NEW YORK (CNNMoney.com) -- Psst. Did you hear about how Oracle is going to buy AMD and then Google is going to acquire Oracle, and Apple will merge with Google?
Okay. That last rumor (at least not all of it) hasn't made the rounds just yet. But give traders a week or two and who knows what they'll conjure up.
Many big companies are sitting on wads of cash and showing a willingness to use it on acquisitions. That's led investors to essentially start throwing darts to find takeover targets.
Shares of chip company AMD (AMD, Fortune 500), for example, rose more than 5% Monday on talk it could be bought. And Oracle (ORCL, Fortune 500) has been mentioned as a likely interested buyer since the company has publicly said it may want to acquire a semiconductor firm.
But this is just one of a slew of rumors making the rounds in the world of tech. Adobe (ADBE), Ciena (CIEN), SanDisk (SNDK) and Micron (MU, Fortune 500) have also been named in on again/off again M&A speculation. Of course, there's those AOL (AOL)-Yahoo (YHOO, Fortune 500) rumors too.
The scuttlebutt isn't confined to the tech sector either.
In just the past month alone, I've seen and heard chatter about Harley-Davidson (HOG, Fortune 500), Wilmington Trust (WL), Northern Trust (NTRS, Fortune 500), Avon (AVP, Fortune 500), Massey Energy (MEE), Cardinal Health (CAH, Fortune 500), Lincoln National (LNC, Fortune 500) and Whirlpool (WHR, Fortune 500) (just to name a few) being discussed as targets of rivals or private equity firms.
And on Tuesday, there was the most fanciful rumor of them all: whispers that Apple (AAPL, Fortune 500) was interested in buying Sony.
What's this all mean? Mike O'Rourke, chief market strategist with BTIG, an institutional brokerage firm in New York, said investors should take it with a grain of salt and not rush into stocks that are running up on rumors.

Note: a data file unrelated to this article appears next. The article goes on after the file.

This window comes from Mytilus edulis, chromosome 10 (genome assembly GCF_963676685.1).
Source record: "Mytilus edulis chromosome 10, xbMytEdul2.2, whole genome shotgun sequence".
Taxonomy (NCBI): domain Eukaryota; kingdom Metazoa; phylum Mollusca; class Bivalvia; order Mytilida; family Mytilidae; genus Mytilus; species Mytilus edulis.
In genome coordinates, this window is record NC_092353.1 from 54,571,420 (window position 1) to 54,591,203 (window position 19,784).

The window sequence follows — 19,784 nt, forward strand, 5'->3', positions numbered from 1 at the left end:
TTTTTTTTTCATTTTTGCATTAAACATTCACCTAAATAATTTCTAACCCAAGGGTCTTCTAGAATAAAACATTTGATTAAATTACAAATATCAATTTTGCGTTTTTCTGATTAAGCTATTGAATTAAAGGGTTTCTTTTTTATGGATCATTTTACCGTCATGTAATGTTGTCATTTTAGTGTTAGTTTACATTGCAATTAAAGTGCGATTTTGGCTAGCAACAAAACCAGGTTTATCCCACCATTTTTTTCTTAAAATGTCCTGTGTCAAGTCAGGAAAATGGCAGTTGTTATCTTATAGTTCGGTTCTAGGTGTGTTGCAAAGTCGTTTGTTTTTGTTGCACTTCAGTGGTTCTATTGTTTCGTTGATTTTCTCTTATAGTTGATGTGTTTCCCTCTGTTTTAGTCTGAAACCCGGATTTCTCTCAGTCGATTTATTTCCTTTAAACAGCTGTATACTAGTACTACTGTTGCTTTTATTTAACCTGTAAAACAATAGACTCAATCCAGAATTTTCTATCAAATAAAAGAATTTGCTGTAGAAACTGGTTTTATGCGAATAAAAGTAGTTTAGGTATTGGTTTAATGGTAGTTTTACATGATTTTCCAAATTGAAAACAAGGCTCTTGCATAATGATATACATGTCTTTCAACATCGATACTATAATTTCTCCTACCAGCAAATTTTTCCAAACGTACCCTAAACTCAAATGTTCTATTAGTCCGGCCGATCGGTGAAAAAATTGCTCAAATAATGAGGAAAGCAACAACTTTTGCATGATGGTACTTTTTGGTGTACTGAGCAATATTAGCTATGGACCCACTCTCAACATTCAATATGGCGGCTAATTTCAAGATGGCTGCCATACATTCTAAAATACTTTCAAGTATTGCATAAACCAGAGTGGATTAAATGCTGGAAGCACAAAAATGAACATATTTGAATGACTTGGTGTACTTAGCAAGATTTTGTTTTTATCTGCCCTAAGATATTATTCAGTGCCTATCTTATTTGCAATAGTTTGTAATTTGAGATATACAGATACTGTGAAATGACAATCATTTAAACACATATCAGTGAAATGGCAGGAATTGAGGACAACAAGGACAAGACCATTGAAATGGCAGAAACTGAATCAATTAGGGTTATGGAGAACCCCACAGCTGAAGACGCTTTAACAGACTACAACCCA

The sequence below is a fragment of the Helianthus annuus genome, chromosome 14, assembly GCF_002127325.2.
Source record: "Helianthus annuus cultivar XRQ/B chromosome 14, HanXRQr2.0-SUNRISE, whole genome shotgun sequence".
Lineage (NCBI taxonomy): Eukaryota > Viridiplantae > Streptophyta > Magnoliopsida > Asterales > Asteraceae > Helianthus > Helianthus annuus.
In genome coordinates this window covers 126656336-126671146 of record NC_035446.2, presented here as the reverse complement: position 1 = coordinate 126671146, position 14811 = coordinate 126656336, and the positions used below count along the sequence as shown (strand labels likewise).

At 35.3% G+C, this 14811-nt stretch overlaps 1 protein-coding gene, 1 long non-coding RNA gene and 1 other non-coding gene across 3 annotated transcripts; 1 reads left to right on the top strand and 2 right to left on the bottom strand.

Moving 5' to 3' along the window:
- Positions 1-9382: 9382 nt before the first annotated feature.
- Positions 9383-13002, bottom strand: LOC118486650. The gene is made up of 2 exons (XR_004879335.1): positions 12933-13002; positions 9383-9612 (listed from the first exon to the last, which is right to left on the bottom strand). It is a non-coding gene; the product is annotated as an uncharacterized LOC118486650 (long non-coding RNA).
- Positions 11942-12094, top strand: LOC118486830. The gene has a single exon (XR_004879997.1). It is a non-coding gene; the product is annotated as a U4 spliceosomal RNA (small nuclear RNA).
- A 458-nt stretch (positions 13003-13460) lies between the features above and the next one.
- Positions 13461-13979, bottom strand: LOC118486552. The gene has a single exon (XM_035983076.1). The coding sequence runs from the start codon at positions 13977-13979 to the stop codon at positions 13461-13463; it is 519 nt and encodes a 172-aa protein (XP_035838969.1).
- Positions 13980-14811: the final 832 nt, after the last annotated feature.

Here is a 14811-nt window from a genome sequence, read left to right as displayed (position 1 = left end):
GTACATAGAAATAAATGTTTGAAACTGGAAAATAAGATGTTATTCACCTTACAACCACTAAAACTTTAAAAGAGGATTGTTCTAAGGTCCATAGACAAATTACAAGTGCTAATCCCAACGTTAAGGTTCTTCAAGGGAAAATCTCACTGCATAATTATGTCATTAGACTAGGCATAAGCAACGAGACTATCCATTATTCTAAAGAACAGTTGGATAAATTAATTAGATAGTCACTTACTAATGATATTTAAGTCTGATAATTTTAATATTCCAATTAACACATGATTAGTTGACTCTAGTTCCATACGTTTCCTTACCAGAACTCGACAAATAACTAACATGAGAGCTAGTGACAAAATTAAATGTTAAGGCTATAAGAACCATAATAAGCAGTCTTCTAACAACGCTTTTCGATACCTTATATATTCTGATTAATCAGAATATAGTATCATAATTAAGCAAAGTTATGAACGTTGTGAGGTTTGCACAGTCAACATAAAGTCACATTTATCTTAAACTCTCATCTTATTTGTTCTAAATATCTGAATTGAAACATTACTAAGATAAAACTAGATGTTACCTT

"There is more chatter than usual [and] people shouldn't be trading off of rumors," O'Rourke said. "But that's markets for you."
Sure, investors who owned companies that have been acquired in the past few months for big premiums, such as 3PAR and McAfee, are smiling all the way to the bank.
But not every small or mid-cap company out there is going to get scooped up -- which means bets on companies that don't get acquired could wind up being costly if rumors don't pan out.
"Finding acquisition targets are always like looking for a needle in a haystack. Maybe you get lucky and find one that gets acquired but it's not a strategy you should be pinning your retirement hopes on," said Todd Campbell, president of E.B. Capital Markets, an independent research firm in Durham. N.H. "With rumors, you never know what's real and what's Memorex."
Campbell said that it's hard to know for certain where takeover chatter comes from and it pays to be skeptical of any rumor since the source of the gossip could be traders merely looking to make a quick buck moving in and out of merger targets.
However, O'Rourke noted that it's understandable why investors are trying to identify the next takeover targets. It's undeniable that companies are on a shopping spree and that's likely to continue.
"The M&A market is just starting to get back to where it normally should be. So many companies have been in a defensive shell for years," he said. "For companies to start doing deals again, that is a good sign."
Alan Lancz, director of research at LanczGlobal.com, an independent research and investment firm based in Toledo, Ohio, also believes that the takeover wave is for real and has legs.
He said that he closed out all the short positions (i.e. stocks he thinks will fall) in a long-short fund his firm runs because he didn't want to be caught short on stocks that suddenly surge on M&A news.
"With rumors, a lot of it is just pure speculation. But some of the rumors do come true" he said. "It's dangerous to bet against companies that wind up getting taken over."
So at the end of the day, the return of rumors is probably healthy. But investors should still steer clear of buying the rumor.
One strategist said what's going on now is normal and that the broader market is not pricing in too much takeover chatter right now. The S&P 500, after all, is trading at about 13 times 2011 earnings estimates.
"During periods of economic slowdown, you will often see a pickup in mergers," said Quincy Krosby, market strategist with Prudential Financial in Newark, N.J. "Until you get to the stage where the market gets frothy because of speculation, there's no need to worry. We're certainly not there yet."
- The opinions expressed in this commentary are solely those of Paul R. La Monica. Other than Time Warner, the parent of CNNMoney.com, and Abbott Laboratories, La Monica does not own positions in any individual stocks.
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